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Jon Acuff (@jonacuff) returns to the show to discuss his new book Finish: Give Yourself the Gift of Done.
“If culture’s doing its job, you shouldn’t reward middle. You should reward finish.” -Jon Acuff
According to the University of Scranton, 92 percent of all resolutions fail. In spite of living in a world of bottomless opportunities, most of us are also relentlessly sidetracked by endless distractions that keep us from realizing these opportunities.
To help us learn how to put a cap on the things we begin without being bogged down by the impossible standards of perfectionism, Jon Acuff rejoins us to discuss his latest book Finish: Give Yourself the Gift of Done. Listen, learn, and enjoy!
Ever since writing Start.: Punch Fear in the Face, Escape Average, and Do Work That Matters in 2013, Jon Acuff has been approached by countless people who tell him, “No offense, I like your book. But I’ve never had a problem starting. I start a million things. Starting is easy! How do I actually finish?”
“Two years ago, I didn’t have an answer,” says Jon. “So that’s what kind of kicked off this idea was, all right, why do 92 percent of new year’s resolutions fail? Why do people get P90X and do four days? Why do diets fail the third week of January? So that’s where this book came from.”
Finish: Give Yourself the Gift of Done is the result of trying to find the answers to these questions and, more important, drum up actionable steps to combat our collective tendency to leave goals undone.
Part of the problem is that we’re so excited about taking the first step toward a goal and celebrating prematurely that we’re rewarded with our charge of dopamine before really earning it. There are no celebration parties in the middle stretch of a goal.
“We celebrate the beginning, we ignore the ending, and in the middle we quit,” Jon says.
And then, once we quit a goal — whether it’s the third week in January when we stop buying kale or submitting to writer’s block four days into National Novel Writing Month — chances are pretty good we’ll give up for good. If we stumble slightly along the path, our desire for perfectionism kicks in and coaxes us into calling the whole thing off.
“Perfect doesn’t exist.” says Jon. “Amazon has never sold a perfect book. They’ve sold millions of imperfect books people are brave enough to finish. I’ve made mistakes in every book I’ve ever written. In one book, I said that Terrell Owens, the football player, had caught a thousand touchdowns — he’s caught a hundred. I was off by a factor of ten! And every jock on the planet was like, ‘Hey, idiot!’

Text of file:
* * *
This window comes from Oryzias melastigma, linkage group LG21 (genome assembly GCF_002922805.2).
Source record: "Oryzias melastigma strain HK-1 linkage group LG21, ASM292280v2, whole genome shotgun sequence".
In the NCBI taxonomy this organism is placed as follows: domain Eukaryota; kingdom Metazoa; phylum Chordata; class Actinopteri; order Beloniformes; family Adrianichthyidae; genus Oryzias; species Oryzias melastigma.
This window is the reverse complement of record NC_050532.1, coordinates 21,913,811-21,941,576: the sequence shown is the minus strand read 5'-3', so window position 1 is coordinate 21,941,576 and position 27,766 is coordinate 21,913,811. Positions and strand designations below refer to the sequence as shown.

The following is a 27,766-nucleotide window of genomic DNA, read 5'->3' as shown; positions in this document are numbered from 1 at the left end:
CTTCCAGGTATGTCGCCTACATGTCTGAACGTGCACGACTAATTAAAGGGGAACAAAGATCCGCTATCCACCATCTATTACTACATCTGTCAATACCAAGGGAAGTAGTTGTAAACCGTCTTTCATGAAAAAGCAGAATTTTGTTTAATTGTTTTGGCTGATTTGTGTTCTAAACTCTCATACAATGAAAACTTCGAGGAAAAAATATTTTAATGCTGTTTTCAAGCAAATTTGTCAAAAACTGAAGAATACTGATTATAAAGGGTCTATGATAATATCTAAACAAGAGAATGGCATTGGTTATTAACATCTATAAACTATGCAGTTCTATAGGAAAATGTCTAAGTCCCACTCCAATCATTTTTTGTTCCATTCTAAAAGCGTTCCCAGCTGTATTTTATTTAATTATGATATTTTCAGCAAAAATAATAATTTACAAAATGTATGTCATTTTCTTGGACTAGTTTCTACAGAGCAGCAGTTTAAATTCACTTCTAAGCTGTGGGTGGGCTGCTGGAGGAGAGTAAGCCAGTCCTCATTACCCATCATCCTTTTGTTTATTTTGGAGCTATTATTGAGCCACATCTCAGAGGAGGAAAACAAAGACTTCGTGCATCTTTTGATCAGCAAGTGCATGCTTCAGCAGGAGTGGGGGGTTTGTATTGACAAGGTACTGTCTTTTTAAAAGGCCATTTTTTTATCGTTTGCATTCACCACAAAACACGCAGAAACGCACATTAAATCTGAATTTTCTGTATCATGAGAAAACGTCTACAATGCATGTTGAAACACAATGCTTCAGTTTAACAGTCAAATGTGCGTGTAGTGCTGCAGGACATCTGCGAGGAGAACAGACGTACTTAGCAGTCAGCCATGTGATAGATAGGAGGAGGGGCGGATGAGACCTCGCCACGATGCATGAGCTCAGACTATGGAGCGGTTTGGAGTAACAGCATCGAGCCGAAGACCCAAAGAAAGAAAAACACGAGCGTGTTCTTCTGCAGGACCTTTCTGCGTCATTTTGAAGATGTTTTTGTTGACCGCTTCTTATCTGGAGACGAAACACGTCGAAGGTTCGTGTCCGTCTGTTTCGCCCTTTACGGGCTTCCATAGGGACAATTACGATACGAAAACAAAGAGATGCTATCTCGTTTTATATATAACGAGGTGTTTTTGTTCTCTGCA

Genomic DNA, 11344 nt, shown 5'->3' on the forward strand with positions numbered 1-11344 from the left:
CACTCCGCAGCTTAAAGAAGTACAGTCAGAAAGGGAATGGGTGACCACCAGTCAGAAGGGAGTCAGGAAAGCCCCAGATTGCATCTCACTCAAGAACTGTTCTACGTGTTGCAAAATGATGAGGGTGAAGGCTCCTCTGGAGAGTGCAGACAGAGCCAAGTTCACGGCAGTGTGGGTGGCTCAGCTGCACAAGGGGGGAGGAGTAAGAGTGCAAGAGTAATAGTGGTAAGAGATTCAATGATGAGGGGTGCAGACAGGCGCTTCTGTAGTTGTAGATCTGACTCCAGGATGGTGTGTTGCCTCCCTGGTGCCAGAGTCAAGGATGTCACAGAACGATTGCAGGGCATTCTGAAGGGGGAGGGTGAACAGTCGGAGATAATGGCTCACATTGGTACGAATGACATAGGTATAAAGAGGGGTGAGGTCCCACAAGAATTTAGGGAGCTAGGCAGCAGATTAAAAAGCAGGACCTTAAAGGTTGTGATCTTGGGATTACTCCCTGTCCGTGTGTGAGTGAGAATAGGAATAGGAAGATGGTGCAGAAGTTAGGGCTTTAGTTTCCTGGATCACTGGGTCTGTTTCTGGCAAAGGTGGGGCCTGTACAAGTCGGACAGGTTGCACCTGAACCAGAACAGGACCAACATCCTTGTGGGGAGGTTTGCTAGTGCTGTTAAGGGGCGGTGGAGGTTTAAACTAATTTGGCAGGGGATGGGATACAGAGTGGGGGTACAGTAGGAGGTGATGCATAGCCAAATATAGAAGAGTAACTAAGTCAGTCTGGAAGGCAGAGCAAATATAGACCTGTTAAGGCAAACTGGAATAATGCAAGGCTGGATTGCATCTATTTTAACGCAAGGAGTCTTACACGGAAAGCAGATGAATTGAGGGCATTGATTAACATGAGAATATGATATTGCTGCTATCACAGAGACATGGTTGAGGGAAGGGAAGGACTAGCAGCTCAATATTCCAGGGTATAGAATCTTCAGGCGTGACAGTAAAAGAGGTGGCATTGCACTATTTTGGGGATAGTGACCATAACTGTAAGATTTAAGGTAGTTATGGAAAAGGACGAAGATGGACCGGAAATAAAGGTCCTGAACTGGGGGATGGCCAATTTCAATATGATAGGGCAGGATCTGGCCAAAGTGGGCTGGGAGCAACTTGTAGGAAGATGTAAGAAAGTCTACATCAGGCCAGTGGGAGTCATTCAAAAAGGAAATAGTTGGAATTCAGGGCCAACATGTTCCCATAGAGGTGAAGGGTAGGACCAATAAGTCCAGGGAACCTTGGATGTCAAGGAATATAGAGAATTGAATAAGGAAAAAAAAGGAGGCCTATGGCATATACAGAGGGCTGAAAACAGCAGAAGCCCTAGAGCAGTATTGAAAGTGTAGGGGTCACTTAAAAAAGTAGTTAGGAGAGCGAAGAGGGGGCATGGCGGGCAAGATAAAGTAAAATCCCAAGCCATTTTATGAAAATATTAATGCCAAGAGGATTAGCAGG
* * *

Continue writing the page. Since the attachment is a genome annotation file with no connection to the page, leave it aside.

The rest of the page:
“And then I made a mistake in Do Over; I called the sensei of the Teenage Mutant Ninja Turtles Stick instead of Splinter, because Stick is the mentor of Daredevil…every nerd was like, ‘You loser!’
“You’re always going to have a mistake. But the problem is if you say, ‘My goal is perfect,’ you’ll always get close to it, but never close enough. And even worse, if you don’t hit it, you’ll quit. People who have trouble with perfectionism grade on a pass/fail schedule. If you want to lose ten pounds and you only lose eight, you didn’t almost get there — you failed by two and you quit. That’s where perfectionism is so dangerous.”
Jon points out that not only does perfectionism keep us from accomplishing goals, but it prevents us from getting better. Because we’re aiming for perfect on the first try, not hitting that target discourages us from trying harder next time — or maybe even ensures there won’t be a next time.
“Perfectionism doesn’t have room for growth,” says Jon.
Listen to this episode of The Art of Charm in its entirety to learn more about how to diminish the sway of perfectionism, the often nonverbalized secret rules we carry with us that program our behavior, how to identify these secret rules and loosen the grip of the ones that work against us, what Yo-Yo Ma can teach us about mistakes, the danger of “might as well,” where most goal-setting advice goes wrong, how strategic incompetence can help us focus on whatever goals are really important, the deception of noble obstacles, why perfectionism hates data — and how you can learn to love data, and lots more.
If you enjoyed this session with Jon Acuff, let him know by clicking on the link below and sending him a quick shout out at Twitter: